Buttars' Comments Continue to Roil Utah Senate

Last week, after Utah state Senator Chris Buttars compared gays to Islamic radicals and America to Sodom and Gomorrah, and said that gays have no morals and that acceptance of their lifestyle will bring about the destruction of the nation, he was stripped of his position as chairman of the Senate's judiciary committee ... but it doesn't look like that has put the controversy to rest.

Yesterday, the Utah Seante shut down for two hours as Republicans continue to try and figure out what, if anything, to do about Buttars:

The Utah Senate stopped working for about two hours Monday as Republicans privately met to discuss a lawmaker's recent comments that gay people don't have morals and that gay activists are among America's greatest threats.

Not a single bill was debated on the Senate floor Monday morning, increasing the backlog of bills that may never become law simply because lawmakers will run out of time to approve them before the 45-day session ends.


Buttars' comments and his removal from the judiciary committee have created a rift in the Senate Republican caucus, prompting the private meeting. Senate leaders said Buttars wouldn't face any more sanctions and that no position was taken on the issue during their meeting.

While Republicans struggle to deal with this, it also looks like Democrats in the state aren't making it any easier for them:

Utah Senate Democrats on Tuesday called for the ouster of a GOP lawmaker from two additional key committee posts because of his anti-gay comments.


Democrats — outnumbered by Republicans 21 to 8 in the Senate — called Tuesday for additional sanctions, including removal of Buttars from the rules committee, of which he is vice chairman. The rules committee is one of the most powerful in the Legislature because it decides which bills lawmakers will debate.

Democrats also requested that Buttars lose his chairmanship on the health and human services committee, although they didn't propose he be removed from that panel entirely.

For his part, Buttars remains unrepentant and vows never to resign:

I was disappointed to learn of the Utah State Senate’s censure on Feb. 20, 2009. However, this action will not discourage me from defending marriage from an increasingly vocal and radical segment of the homosexual community.

In recent years, registering opposition to the homosexual agenda has become almost impossible. Political correctness has replaced open and energetic debate. Those who dare to disagree with the homosexual agenda are labeled "haters," and "bigots," and are censured by their peers. The media contributes to the problem. Increasingly, individuals with conservative beliefs are targeted by a left-leaning media that uses their position of public trust as a bully pulpit. This pattern of intimidation suppresses free speech.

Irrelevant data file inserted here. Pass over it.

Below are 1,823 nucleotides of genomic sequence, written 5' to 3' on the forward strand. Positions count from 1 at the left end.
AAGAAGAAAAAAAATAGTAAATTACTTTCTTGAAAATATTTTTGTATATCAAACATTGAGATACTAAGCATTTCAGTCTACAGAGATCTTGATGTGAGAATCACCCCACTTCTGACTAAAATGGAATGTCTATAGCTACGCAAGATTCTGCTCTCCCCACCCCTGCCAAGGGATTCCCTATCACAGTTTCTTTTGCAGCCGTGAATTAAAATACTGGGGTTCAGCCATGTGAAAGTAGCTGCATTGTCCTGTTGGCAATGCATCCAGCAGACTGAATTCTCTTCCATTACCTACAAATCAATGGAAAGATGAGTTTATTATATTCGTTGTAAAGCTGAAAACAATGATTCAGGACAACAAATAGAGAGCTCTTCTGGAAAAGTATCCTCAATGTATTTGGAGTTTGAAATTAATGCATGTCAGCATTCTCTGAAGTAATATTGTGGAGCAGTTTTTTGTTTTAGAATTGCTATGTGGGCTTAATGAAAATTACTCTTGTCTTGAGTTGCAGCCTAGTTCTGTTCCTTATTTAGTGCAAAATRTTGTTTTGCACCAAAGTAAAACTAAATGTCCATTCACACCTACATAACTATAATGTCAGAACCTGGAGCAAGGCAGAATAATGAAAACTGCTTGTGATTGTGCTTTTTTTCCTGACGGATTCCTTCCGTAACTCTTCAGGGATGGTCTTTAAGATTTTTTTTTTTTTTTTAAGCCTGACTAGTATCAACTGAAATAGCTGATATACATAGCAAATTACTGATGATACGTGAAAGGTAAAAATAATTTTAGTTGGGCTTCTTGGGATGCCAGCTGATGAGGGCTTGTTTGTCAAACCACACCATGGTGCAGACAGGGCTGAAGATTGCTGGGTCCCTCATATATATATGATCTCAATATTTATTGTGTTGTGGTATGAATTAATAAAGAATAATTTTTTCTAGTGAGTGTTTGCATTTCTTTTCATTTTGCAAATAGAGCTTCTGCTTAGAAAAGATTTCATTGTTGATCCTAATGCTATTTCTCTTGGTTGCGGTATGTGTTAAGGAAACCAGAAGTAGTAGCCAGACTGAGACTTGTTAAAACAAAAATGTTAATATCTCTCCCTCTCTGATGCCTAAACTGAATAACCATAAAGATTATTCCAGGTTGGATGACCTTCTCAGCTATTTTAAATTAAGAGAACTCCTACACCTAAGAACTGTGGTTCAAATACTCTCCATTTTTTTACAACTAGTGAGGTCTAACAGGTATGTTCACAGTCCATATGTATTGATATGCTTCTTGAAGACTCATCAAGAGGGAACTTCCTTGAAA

For the record, I do not agree with the censure I see it as an attempt to shy away from controversy. In particular, I disagree with my removal as Chair of the Senate Judiciary Committee, since my work there is entirely unrelated to my opposition to the homosexual agenda.

Still, I’m a grown man and I can take my knocks. When it comes right down to it, I would rather be censured for doing what I think is right, than be honored by my colleagues for bowing to the pressure of a special interest group that has been allowed to act with impunity.

Thanks to the many citizens who have written and called to express their support. Please know that I’ll live through this to fight another day. In years to come, we’ll all look back at this point in history and see it as a crossroads. I have no intention of resigning.


Right Wing Leftovers

  • Always wanted to spend several minutes listening to Focus on the Family's Tom Minnery ramble on and spread misinformation about hate crimes legislation?  Well, you are in luck.
  • Ed Whelan is not happy that the Obama administration is consulting with the American Bar Association about the role that the ABA will play in evaluating judicial nominations.
  • Utah Sen. Chris Buttars may be refusing to apologize, but the Church of Jesus Christ of Latter-day Saints is doing its best to distance itself from him and his views.
  • Finally, via this post on TPM Cafe, I learned an interesting and telling fact that I had not known; namely, that Rebecca Hagelin, a Senior Communications Fellow at The Heritage Foundation, was formerly vice president of communications for WorldNetDaily.

Right Wing Round-Up

Today's best reporting on the Right from around the web:

  • If you thought Utah Sen. Chris Buttars' statements were outrageous, check out this post from Good as You on the statements made by Paul Mero of the Sutherland Institute during a debate on gay rights at the University of Utah.
  • Pam's House Blend reports that an anti-gay member of the Allegheny [PA] County Council has been arrested on more than 20 counts of bilking a 90 year old widow whose $14.5 million trust fund he was paid to administer.